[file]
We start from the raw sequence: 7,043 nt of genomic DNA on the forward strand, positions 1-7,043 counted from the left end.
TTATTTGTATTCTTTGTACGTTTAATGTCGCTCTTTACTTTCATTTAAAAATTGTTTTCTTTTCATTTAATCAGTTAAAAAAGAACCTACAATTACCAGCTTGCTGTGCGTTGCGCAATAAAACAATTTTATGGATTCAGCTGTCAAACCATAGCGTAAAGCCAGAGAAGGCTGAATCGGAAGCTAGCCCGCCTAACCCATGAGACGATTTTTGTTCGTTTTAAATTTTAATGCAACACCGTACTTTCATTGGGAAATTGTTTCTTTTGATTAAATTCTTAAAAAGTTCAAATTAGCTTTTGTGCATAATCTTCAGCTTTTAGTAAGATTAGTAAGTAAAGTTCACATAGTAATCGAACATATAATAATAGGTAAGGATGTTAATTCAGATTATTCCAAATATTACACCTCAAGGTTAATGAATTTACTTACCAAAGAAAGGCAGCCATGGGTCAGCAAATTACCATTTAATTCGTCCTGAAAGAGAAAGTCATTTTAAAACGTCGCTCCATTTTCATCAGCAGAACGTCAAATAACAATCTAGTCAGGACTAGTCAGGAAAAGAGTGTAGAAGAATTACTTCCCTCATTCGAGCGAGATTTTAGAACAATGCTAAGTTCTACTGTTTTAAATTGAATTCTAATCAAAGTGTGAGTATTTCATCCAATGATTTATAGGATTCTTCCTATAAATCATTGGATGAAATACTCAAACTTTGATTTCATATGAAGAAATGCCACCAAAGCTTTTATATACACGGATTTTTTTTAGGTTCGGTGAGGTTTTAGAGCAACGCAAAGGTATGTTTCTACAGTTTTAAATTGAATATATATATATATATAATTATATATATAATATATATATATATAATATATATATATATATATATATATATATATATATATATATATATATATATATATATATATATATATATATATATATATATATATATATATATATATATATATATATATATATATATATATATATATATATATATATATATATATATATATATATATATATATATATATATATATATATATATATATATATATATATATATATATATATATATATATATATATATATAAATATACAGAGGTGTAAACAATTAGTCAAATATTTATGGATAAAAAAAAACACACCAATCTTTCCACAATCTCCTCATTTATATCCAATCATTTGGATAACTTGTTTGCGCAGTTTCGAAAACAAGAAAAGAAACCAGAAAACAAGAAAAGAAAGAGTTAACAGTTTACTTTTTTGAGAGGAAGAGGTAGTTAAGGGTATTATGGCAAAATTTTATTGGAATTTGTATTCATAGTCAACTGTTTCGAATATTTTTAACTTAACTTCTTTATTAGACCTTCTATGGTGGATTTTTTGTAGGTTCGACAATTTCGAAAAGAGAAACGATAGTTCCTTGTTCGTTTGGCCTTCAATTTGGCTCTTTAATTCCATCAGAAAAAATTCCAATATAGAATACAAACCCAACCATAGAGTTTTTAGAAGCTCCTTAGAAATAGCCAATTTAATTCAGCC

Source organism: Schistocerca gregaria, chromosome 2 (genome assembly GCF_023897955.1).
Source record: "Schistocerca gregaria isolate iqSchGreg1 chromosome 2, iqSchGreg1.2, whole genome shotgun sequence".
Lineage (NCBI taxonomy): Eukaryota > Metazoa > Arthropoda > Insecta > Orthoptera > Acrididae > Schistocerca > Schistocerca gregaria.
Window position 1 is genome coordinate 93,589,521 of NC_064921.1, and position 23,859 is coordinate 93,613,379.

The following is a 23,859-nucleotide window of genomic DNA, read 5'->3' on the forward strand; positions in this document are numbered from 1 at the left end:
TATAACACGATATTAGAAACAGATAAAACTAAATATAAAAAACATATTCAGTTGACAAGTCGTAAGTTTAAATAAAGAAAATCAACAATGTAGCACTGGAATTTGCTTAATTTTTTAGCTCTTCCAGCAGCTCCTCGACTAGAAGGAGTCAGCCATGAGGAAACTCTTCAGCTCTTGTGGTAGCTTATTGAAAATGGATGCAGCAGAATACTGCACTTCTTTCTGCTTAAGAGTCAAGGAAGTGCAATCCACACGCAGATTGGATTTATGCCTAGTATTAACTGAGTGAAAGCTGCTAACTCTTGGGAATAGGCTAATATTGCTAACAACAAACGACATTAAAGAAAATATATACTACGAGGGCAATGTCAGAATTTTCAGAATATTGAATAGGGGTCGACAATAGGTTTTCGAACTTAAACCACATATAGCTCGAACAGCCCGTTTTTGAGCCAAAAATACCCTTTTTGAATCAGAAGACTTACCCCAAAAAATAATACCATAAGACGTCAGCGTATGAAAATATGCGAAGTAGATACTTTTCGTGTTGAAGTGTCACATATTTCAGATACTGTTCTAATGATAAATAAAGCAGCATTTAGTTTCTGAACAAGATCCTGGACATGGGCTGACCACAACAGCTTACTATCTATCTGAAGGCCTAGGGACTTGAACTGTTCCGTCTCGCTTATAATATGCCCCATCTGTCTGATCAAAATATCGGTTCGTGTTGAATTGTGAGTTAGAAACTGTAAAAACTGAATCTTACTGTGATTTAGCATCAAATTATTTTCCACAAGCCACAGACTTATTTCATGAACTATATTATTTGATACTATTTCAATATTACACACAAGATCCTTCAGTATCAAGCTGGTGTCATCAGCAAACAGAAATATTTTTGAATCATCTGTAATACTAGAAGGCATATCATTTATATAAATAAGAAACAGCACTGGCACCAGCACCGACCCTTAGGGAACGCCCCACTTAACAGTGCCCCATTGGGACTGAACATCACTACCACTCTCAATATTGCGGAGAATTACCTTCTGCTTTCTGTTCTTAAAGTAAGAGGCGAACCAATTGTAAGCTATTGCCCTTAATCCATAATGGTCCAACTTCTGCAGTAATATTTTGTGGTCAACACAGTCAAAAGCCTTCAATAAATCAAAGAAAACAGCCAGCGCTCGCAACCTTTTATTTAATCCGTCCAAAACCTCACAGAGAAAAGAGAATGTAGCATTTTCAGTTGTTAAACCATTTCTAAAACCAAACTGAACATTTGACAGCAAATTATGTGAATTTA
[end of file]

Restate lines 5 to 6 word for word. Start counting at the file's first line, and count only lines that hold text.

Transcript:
Lineage (NCBI taxonomy): Eukaryota > Metazoa > Arthropoda > Insecta > Orthoptera > Acrididae > Schistocerca > Schistocerca gregaria.
Window position 1 is genome coordinate 93,589,521 of NC_064921.1, and position 23,859 is coordinate 93,613,379.